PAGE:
How to Create Inventory Spreadsheets
By Shawn McClain
As a business owner, tracking constantly changing inventory levels can be one of the most time-consuming and tedious tasks, but it's a requirement if you need to know exactly how much of a given product you have on hand. While a spreadsheet program like Microsoft Excel 2010 can't automatically track your inventory, it does provide a document structure, namely cells broken down into rows and columns, that is ideal for recording inventory levels. With Excel, you can create your own inventory spreadsheet tailored to your exact needs or you can save time by using an inventory template.
Create Your Own Spreadsheet
Launch Microsoft Excel 2010, bringing up a blank spreadsheet.
Click cell "A1" and type in "Item Name." This column will hold the names of each item in the inventory.
Click cell "B1" and type in "Item SKU." Use this column for numeric or alphanumeric tracking numbers for your products.
Click cell "C1" and type in "QTY." Use this column to track the current inventory levels for your items.
Continue across the top row, adding column headers as necessary for your business. These column headers could include cost and retail prices, item age, item vendor, item location or any other important factors.
Click the "View" tab, then click "Freeze Panes." Select "Freeze Top Row" from the menu that appears. This will allow you to scroll down without losing sight of the column headers at the top of your inventory spreadsheet.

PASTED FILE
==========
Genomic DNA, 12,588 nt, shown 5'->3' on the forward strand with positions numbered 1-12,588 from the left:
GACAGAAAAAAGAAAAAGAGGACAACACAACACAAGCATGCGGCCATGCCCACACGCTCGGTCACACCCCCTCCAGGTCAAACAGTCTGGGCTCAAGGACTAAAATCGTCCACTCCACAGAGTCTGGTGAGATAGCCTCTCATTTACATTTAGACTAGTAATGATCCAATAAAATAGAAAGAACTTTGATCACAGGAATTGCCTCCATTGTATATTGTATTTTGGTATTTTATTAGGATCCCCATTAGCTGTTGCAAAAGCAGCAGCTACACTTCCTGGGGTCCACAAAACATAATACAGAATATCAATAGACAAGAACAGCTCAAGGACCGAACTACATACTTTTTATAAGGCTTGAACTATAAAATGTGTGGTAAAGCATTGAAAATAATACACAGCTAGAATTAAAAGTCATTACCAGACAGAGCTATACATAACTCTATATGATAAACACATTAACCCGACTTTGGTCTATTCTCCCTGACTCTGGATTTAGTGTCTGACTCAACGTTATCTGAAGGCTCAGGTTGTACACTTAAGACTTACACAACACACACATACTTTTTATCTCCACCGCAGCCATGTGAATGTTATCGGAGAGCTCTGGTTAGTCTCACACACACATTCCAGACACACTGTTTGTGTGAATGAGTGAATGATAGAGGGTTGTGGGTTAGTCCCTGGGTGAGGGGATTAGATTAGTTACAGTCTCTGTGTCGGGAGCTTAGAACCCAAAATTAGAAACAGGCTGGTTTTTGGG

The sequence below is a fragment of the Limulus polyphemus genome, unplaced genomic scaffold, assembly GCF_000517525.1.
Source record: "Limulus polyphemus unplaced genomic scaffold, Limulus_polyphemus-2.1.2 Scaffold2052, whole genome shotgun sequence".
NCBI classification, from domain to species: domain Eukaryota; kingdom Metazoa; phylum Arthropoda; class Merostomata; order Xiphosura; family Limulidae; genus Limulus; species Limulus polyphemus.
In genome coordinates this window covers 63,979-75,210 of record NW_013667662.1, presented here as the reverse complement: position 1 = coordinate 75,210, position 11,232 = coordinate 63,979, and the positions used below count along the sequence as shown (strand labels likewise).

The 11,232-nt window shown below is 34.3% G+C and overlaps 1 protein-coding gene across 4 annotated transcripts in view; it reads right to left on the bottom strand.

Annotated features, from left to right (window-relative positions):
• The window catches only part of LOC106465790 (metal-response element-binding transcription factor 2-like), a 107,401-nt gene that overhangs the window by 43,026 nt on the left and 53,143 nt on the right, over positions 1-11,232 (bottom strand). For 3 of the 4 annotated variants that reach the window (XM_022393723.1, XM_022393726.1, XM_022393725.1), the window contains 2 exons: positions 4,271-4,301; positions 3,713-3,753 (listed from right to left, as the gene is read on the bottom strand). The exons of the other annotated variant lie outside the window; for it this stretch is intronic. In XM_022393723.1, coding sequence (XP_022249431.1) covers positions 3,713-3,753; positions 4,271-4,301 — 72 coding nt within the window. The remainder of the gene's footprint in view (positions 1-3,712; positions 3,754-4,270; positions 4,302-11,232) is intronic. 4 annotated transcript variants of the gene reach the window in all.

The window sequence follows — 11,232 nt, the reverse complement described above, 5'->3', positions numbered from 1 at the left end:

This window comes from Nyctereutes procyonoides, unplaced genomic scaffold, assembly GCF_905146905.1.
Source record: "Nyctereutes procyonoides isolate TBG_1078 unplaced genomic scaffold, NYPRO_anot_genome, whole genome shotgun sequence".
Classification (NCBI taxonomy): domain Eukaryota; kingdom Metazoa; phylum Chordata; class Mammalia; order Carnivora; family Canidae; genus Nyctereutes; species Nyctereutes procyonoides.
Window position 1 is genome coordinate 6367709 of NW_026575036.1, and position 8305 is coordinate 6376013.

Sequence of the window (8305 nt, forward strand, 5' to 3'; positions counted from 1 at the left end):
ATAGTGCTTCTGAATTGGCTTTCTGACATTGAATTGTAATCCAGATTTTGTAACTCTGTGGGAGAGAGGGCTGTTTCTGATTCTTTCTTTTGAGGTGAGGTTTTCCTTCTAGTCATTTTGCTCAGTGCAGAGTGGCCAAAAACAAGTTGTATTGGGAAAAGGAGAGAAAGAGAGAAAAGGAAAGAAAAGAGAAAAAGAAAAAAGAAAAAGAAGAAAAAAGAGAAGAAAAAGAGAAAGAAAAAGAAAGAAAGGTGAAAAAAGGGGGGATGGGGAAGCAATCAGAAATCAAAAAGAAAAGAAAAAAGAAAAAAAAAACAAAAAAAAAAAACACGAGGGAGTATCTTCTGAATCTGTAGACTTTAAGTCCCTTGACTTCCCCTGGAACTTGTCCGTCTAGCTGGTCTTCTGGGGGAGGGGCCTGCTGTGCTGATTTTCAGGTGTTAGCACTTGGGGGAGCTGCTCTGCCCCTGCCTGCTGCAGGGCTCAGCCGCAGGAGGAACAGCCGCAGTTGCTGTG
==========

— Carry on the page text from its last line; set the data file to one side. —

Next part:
Save your spreadsheet with the filename "Inventory" or some other relevant name.
Use a Template
Open Excel 2010 and click "File," then click "New."
Select "Inventories" from the list of template types that appear. A list of inventory template options will display.
Scroll down through the list of inventory templates until you find one that will work for your business. If you click on a template, you will see a larger preview of it on the right side of the screen.
Click "Download" when you have found the template that is right for you. The inventory spreadsheet will open in a new Excel window.
Save the spreadsheet with an appropriate filename.
Shawn McClain has spent over 15 years as a journalist covering technology, business, culture and the arts. He has published numerous articles in both national and local publications, and online at various websites. He is currently pursuing his master's degree in journalism at Clarion University.